Bisexual Painter Frida Kahlo

Frida Kahlo
Frida Kahlo. © Hulton Archive/Getty Images

1907-1954. Frida Kahlo is considered one of Mexico's, if not the world's, greatest painters. She's inspired generations of female artists and is a feminist icon. She was married to painter Diego Rivera. Although he overshadowed her in their lifetime, Frida Kahlo has become a  highly revered artist since her death.

Early Life and Influences

Kahlo grew up in Mexico City with her three sisters and her parents.

At age 6 she contracted polio. She spent 9 months bedridden. Her father encouraged her to participate in sports to help her recovery, highly unusual for a girl at that time period. Still, she walked with a limp as a result of the disease. 

Kahlo attended the prestigious National Preparatory School, where Diego Rivera was working on a mural. Kahlo would often watch Rivera work and the two became acquaintances. While at school, Kahlo was involved in a bus accident that would cause her to suffer for most of her life. A steel handrail impaled her hip and she had back and pelvis injuries that plagued her for most of her life. Over her lifetime she had numerous surgeries to try and ease her pain. After spending months in the hospital recovering, she returned to her family home to recover and it is there that she started painting, including one of her first self-portraits.

Marriage to Diego Rivera

In 1928 Kahlo reunited with Diego Rivera and he encouraged her to continue painting.

They were both politically active and members of the Communist Party. They married in 1929 and moved around, often following Rivera's career, to San Francisco, New York, and Detroit. 

Rivera and Kahlo did not have a traditional marriage and each of them had affairs. Even though she had her own lovers, she was often hurt and troubled by her husband's affairs.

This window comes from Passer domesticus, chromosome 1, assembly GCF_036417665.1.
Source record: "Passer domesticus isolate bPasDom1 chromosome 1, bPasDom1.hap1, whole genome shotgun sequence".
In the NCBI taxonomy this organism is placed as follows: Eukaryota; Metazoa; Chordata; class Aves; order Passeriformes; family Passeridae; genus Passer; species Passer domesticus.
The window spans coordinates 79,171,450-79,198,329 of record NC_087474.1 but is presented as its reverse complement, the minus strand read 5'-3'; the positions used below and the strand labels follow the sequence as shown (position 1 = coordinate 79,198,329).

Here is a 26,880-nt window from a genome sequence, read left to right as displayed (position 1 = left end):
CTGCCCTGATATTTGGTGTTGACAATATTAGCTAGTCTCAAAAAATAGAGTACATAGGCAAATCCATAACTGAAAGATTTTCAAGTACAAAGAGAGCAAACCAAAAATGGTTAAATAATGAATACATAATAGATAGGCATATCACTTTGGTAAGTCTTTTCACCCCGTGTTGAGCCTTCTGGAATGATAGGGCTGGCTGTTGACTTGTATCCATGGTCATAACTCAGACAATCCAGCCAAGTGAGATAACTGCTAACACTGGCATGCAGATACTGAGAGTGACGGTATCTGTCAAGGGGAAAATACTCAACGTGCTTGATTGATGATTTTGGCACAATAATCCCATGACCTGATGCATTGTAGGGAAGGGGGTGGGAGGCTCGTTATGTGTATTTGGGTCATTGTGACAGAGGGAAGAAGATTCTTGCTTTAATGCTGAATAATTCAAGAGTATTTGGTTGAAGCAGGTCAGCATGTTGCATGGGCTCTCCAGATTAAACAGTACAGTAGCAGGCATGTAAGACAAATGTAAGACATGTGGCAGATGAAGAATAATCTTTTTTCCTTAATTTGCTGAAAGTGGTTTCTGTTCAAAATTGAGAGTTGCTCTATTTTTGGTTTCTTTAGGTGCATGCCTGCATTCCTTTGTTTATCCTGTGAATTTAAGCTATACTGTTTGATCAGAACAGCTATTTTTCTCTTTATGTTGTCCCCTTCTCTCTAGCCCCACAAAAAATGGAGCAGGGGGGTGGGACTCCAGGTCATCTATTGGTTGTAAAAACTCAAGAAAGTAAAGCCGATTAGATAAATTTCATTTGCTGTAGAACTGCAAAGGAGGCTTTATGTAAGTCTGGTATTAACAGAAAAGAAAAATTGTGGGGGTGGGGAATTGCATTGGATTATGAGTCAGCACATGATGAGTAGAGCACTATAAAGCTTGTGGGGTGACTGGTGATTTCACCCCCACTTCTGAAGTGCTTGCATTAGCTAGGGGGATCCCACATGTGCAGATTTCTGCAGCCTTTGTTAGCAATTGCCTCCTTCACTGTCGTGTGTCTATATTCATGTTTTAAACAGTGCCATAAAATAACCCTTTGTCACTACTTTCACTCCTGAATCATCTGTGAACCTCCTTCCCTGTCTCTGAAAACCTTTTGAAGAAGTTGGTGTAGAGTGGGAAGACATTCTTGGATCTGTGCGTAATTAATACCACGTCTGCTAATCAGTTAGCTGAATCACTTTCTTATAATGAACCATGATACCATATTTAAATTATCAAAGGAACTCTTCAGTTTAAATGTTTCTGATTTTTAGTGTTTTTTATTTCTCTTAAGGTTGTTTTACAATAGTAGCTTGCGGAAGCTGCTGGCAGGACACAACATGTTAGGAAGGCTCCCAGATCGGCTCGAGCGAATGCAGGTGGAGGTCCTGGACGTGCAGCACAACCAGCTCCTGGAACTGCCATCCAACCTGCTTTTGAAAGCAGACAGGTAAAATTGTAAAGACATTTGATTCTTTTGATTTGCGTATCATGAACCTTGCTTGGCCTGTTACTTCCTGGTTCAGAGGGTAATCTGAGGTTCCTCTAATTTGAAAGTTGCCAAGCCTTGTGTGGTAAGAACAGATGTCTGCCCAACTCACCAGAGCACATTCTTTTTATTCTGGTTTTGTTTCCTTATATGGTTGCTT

They often separated, divorced once and remarried.

Lover of Women

Frida Kahlo had affairs with both men and women, including her husband's mistresses. She has also been linked to movie stars Dolores del Rio, Paulette Goddard and Maria Felix, among others. Her painting Two Nudes in a Forest (1939) clearly shows her attraction and love of women. One of her affairs was said to be with American painter Georgia O'Keeffe.

In Drag

Frida Kahlo recognized the power of cross-dressing. In a family photograph from 1926 she is dressed in full male attire. She used cross-dressing as a way to express her power and independence.

Self-Portraits

Frida Kahlo is widely known for her self-portraits. Because of the accident at age 18, she was disabled and lived much of her life in constant pain. Her self-portraits convey this suffering, but also her strength and perseverance. Her self-portraits were often deeply personal, telling of some struggle or tumultuous time in her life. 

Frida in Film

Salma Hayek starred as Frida Kahlo in the film Frida in 2002. She received an Academy Award nomination for her role.

Works of Frida Kahlo

Frida Kahlo is most known for her self-portraits. Her works show pain and suffering, but also her resilience.

She was an independent woman, artist, and an inspiration. Much of her work is at the Frida Kahlo Museum which opened in 1958 in her former residence.

Quotes

"The only thing I know is that I paint because I need to, and I paint whatever passes through my head without any other consideration."

"O'Keefe was in the hospital for three months, she went to Bermuda for a rest. She didn't make love to me that time, I think on account of her weakness. Too bad."

"I am not sick. I am broken. But I am happy to be alive as long as I can paint."

"I paint myself because I am often alone and I am the subject I know best"

Legacy

Frida Kahlo was "rediscovered" in the 1970s feminist movement and she was hailed as an icon of female independence and artistry. She's inspired generations of artists, bisexual women, students and LGBT activists.

 

Sources: glbtq.com, The Lesbian Almanac, Gay Pride, A Celebration of all Things Gay and Lesbian by William J. Mann., biography.com